It’s a novelty for someone accustomed to the orderly, settled regions of Europe, to encounter a land still largely untamed. Chastellux marvels at how quickly pioneers cut the forest and plant crops. A pioneer typically throws up a cabin that takes only two days to build, then later spends a month constructing a more substantial house. “In America a man is never alone, never an isolated being,” he writes. Neighbors always “make it a point of hospitality to aid the newcomer.” They pitch in to help and receive a cask of cider or a gallon of rum as a gesture of gratitude. 
Passing through “the wildest and most deserted country” west of the Hudson River, he hopes to spot an elk, a caribou or some other wild animal. On coming to a small clearing, he thinks he has. He makes out a large quadruped in the distance. Excited, he approaches cautiously this “monster of the wilderness.” On closer observation, he finds it to be only a “forlorn horse peaceably grazing there.” The clearing is in fact a farm field cut out of the woods. He immediately encounters two children, eight or ten years old, “returning quietly from school, carrying under their arms a little basket of large books.”
Chastellux admires the tremendous opportunity the frontier affords the common people of America. At an inn, he encounters servants who are saving their salaries with the idea of soon having enough to buy a plot of land and become their own masters.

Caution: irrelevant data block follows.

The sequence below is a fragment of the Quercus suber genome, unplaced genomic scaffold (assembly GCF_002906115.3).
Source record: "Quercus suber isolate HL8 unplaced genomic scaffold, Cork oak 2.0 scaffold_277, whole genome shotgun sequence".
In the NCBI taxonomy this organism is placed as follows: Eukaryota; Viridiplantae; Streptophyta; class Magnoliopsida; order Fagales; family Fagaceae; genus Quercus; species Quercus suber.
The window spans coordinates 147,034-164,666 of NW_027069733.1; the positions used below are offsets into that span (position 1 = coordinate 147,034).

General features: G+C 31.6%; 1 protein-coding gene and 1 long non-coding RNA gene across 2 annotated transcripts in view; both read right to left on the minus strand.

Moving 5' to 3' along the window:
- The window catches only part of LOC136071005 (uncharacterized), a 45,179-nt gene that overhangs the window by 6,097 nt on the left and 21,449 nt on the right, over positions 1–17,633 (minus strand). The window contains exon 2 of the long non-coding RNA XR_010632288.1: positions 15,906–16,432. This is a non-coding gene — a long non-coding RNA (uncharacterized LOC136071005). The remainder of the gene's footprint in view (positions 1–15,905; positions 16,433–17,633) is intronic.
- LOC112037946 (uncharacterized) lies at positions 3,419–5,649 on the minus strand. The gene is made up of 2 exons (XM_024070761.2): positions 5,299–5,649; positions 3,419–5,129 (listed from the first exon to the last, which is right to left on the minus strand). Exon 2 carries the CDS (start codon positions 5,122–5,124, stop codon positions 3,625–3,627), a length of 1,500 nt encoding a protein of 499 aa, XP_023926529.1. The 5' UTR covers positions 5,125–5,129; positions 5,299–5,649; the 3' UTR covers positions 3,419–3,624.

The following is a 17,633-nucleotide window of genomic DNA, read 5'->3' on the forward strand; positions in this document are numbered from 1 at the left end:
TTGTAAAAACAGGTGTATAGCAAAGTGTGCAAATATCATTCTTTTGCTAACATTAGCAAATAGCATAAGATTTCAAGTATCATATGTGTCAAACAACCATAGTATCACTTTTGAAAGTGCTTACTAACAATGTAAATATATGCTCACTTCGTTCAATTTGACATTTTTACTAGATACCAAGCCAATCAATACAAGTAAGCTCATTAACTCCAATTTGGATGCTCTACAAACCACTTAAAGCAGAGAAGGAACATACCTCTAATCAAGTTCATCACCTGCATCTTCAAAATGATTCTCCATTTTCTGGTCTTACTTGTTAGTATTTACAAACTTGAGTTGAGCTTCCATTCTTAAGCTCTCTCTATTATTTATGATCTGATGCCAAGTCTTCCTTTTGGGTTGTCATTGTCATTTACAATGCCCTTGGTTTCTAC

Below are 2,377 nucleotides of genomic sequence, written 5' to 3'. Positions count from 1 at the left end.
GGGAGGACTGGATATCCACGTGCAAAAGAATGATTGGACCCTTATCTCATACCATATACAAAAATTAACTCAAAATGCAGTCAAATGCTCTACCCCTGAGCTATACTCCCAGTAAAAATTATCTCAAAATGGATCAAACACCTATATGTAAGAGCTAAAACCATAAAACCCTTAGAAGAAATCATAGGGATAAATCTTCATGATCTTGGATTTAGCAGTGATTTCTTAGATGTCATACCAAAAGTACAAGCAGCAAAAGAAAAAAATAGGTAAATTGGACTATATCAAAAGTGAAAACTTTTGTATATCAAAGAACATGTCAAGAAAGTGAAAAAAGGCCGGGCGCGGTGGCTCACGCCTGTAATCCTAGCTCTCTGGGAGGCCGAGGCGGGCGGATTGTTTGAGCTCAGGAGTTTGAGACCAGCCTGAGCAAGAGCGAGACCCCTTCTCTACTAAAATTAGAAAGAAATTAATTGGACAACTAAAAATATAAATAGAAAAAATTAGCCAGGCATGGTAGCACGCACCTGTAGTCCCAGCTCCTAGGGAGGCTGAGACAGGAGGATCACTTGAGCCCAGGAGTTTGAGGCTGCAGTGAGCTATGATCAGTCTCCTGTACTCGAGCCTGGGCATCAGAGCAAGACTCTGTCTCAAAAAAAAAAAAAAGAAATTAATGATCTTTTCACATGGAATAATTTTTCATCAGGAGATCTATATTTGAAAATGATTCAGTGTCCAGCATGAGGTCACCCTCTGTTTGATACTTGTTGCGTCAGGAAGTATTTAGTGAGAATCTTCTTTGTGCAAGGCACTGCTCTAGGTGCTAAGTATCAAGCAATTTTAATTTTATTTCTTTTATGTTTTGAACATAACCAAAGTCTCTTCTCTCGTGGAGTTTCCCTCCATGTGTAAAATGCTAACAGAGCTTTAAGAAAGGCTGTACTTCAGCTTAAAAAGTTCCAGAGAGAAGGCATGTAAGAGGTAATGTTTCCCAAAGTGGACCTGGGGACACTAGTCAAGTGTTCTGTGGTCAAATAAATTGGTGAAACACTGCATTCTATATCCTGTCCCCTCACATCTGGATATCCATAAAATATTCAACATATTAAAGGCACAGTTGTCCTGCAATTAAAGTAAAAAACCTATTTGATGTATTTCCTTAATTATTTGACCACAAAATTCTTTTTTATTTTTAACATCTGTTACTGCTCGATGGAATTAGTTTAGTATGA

Plunging northward as winter looms, he spends the night at Thomas’s Inn and continues on to Albany. He joins several other French noblemen at the house of Philip Schuyler, who had commanded the northern division until Horatio Gates had supplanted him during the Burgoyne invasion. Schuyler’s daughter Elizabeth had married Alexander Hamilton barely two weeks earlier and remains at the mansion. She’s a comely woman, Chastellux notes, and Schuyler’s other daughter Peggy “lacks only teeth to be as pretty as her sister.” It wasn’t only George Washington who suffered the dental difficulties of the time.
The men decide to make a side trip to Schenectady, only sixteen miles away but “in the very country of the Indians.” They ride through “an immense forest of spruce trees, untouched by the axe,” and reach a settlement surrounded by a palisade.
A messenger arrives to report that a party of 150 Seneca Indians and several Tories has been spotted near Saratoga. It’s a reminder that even after Burgoyne’s defeat and surrender, the northern frontier remained a disputed territory, subject to raids from Canada and from the New York interior. In fact, 1780 would be known locally as “the year of the great burning.” Chastellux notes that the desolation of charred buildings and deserted farms stretches along the Mohawk Valley from Fort Stanwix, at present-day Rome, to Fort Edward, twelve miles north of Saratoga.
Bad roads and a lack of ice on the rivers convince the Frenchmen to return to Albany for a few days. Then they set out, with Schuyler as their guide, to ride over the snow-covered battlefield at Saratoga. Chastellux concludes that Burgoyne made a mistake following the September 19 battle at Freeman’s Farm. For the “frivolous honor of sleeping on the field of battle,” he stationed his troops too near the American camp to maneuver, or to retreat without danger. The result was a stalemate that lasted eighteen days before his second defeat on October 7.